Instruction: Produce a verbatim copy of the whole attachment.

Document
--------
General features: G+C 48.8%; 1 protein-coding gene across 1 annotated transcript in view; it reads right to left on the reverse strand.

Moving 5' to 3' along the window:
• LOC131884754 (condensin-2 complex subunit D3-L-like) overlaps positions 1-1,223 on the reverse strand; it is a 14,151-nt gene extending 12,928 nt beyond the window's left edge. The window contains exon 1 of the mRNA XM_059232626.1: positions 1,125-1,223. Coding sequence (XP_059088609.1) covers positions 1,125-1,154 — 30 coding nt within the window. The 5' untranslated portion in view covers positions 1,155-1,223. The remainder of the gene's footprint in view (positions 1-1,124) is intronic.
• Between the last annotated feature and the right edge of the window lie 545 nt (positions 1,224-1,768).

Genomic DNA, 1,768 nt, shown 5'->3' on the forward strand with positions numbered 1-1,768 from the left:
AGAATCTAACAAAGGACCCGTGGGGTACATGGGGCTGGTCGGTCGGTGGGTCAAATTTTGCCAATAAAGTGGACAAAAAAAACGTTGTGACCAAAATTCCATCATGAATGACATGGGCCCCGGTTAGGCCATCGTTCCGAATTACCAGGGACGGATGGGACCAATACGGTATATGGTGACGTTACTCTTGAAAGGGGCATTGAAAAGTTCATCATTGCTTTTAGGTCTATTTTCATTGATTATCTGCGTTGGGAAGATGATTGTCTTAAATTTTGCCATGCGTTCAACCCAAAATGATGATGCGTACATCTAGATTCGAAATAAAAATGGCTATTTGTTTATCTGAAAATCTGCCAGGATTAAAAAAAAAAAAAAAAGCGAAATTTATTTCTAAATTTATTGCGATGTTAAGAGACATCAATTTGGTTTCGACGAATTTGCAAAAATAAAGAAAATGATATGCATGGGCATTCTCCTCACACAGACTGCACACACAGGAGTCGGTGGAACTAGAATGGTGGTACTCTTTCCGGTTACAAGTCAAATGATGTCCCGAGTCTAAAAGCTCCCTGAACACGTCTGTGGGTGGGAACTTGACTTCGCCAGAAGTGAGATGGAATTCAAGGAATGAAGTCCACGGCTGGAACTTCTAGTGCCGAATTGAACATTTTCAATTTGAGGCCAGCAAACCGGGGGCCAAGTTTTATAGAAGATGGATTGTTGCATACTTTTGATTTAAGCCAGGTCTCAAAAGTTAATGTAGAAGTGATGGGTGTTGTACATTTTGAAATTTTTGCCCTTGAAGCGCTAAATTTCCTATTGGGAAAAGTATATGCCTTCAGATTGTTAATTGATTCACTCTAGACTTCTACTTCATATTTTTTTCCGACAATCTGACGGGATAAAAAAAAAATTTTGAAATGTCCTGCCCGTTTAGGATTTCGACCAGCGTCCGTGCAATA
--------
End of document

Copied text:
General features: G+C 48.8%; 1 protein-coding gene across 1 annotated transcript in view; it reads right to left on the reverse strand.

Moving 5' to 3' along the window:
• LOC131884754 (condensin-2 complex subunit D3-L-like) overlaps positions 1-1,223 on the reverse strand; it is a 14,151-nt gene extending 12,928 nt beyond the window's left edge. The window contains exon 1 of the mRNA XM_059232626.1: positions 1,125-1,223. Coding sequence (XP_059088609.1) covers positions 1,125-1,154 — 30 coding nt within the window. The 5' untranslated portion in view covers positions 1,155-1,223. The remainder of the gene's footprint in view (positions 1-1,124) is intronic.
• Between the last annotated feature and the right edge of the window lie 545 nt (positions 1,224-1,768).

Genomic DNA, 1,768 nt, shown 5'->3' on the forward strand with positions numbered 1-1,768 from the left:
AGAATCTAACAAAGGACCCGTGGGGTACATGGGGCTGGTCGGTCGGTGGGTCAAATTTTGCCAATAAAGTGGACAAAAAAAACGTTGTGACCAAAATTCCATCATGAATGACATGGGCCCCGGTTAGGCCATCGTTCCGAATTACCAGGGACGGATGGGACCAATACGGTATATGGTGACGTTACTCTTGAAAGGGGCATTGAAAAGTTCATCATTGCTTTTAGGTCTATTTTCATTGATTATCTGCGTTGGGAAGATGATTGTCTTAAATTTTGCCATGCGTTCAACCCAAAATGATGATGCGTACATCTAGATTCGAAATAAAAATGGCTATTTGTTTATCTGAAAATCTGCCAGGATTAAAAAAAAAAAAAAAAGCGAAATTTATTTCTAAATTTATTGCGATGTTAAGAGACATCAATTTGGTTTCGACGAATTTGCAAAAATAAAGAAAATGATATGCATGGGCATTCTCCTCACACAGACTGCACACACAGGAGTCGGTGGAACTAGAATGGTGGTACTCTTTCCGGTTACAAGTCAAATGATGTCCCGAGTCTAAAAGCTCCCTGAACACGTCTGTGGGTGGGAACTTGACTTCGCCAGAAGTGAGATGGAATTCAAGGAATGAAGTCCACGGCTGGAACTTCTAGTGCCGAATTGAACATTTTCAATTTGAGGCCAGCAAACCGGGGGCCAAGTTTTATAGAAGATGGATTGTTGCATACTTTTGATTTAAGCCAGGTCTCAAAAGTTAATGTAGAAGTGATGGGTGTTGTACATTTTGAAATTTTTGCCCTTGAAGCGCTAAATTTCCTATTGGGAAAAGTATATGCCTTCAGATTGTTAATTGATTCACTCTAGACTTCTACTTCATATTTTTTTCCGACAATCTGACGGGATAAAAAAAAAATTTTGAAATGTCCTGCCCGTTTAGGATTTCGACCAGCGTCCGTGCAATA